Reading from a prepared statement, Selectman David Braga said industrial-sized turbines don’t belong in residential neighborhoods. “We have an issue that has gone on for too long and it has divided our town. I want to be very positive and move forward to rectify this issue,” Braga said. “I think it’s time that we start building trust with the residents of Falmouth over this issue.”
Hanover Town Manager Troy Clarkson announced to selectmen Monday night that the town would terminate its contract with Lumus Construction, the builder of its wind turbine. Clarkson said the contract needed to be terminated because the company still hasn't managed to get the turbine up and running. The project was originally pegged for completion nearly two years ago.
Daniel H. Webb, owner of the Notus Clean Energy turbine, said that the town-owned turbines have not been running at night for eight months and questioned how the board will take that into account. "I think Dan has a valid point that ideally we would have done this last year," said Dr. Goldstone, when the town turbines were running 24 hours a day. Unlike the town-owned turbines that have been turned off from 7 PM to 7 AM since May.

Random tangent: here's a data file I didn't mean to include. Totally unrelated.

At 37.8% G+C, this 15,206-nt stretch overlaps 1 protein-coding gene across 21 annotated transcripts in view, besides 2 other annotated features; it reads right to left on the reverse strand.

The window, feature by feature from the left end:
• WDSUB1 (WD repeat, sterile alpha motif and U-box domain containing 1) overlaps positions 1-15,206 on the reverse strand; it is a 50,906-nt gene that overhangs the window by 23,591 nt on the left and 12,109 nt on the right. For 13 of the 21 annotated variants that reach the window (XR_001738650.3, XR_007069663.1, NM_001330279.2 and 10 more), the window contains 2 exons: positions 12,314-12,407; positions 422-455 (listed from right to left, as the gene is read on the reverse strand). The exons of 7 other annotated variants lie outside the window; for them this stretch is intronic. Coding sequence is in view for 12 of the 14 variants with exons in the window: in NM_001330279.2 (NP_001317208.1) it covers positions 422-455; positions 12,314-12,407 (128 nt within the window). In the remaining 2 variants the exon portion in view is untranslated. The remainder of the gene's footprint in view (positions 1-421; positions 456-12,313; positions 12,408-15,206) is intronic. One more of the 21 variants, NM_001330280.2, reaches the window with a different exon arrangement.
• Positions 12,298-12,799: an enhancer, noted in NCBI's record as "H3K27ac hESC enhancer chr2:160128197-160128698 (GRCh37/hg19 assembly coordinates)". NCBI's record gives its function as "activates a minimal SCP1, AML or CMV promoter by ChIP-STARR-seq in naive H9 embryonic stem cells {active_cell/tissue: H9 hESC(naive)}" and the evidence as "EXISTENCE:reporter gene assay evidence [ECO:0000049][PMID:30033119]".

The letter reviewed by town counsel Monday essentially says that while willing to meet with the town about possible mitigation, the Independence turbine owners prefer to wait for the results of a sound study they have commissioned from the Massachusetts Clean Energy Center.
In the suit, six plaintiffs - all Falmouth residents who live near two turbines at the wastewater treatment facility on Blacksmith Shop Road - are challenging a 2011 ruling by the town's zoning board of appeals that affirmed Building Commissioner Eladio Gore's approval of the first turbine to be erected.
Scituate Wind, the turbine's owner, had told the board it would only pay for a study that determined its compliance with state standards, but nothing outside of that scope. The Board of Health said it had no money to fund a study not paid for by Scituate Wind.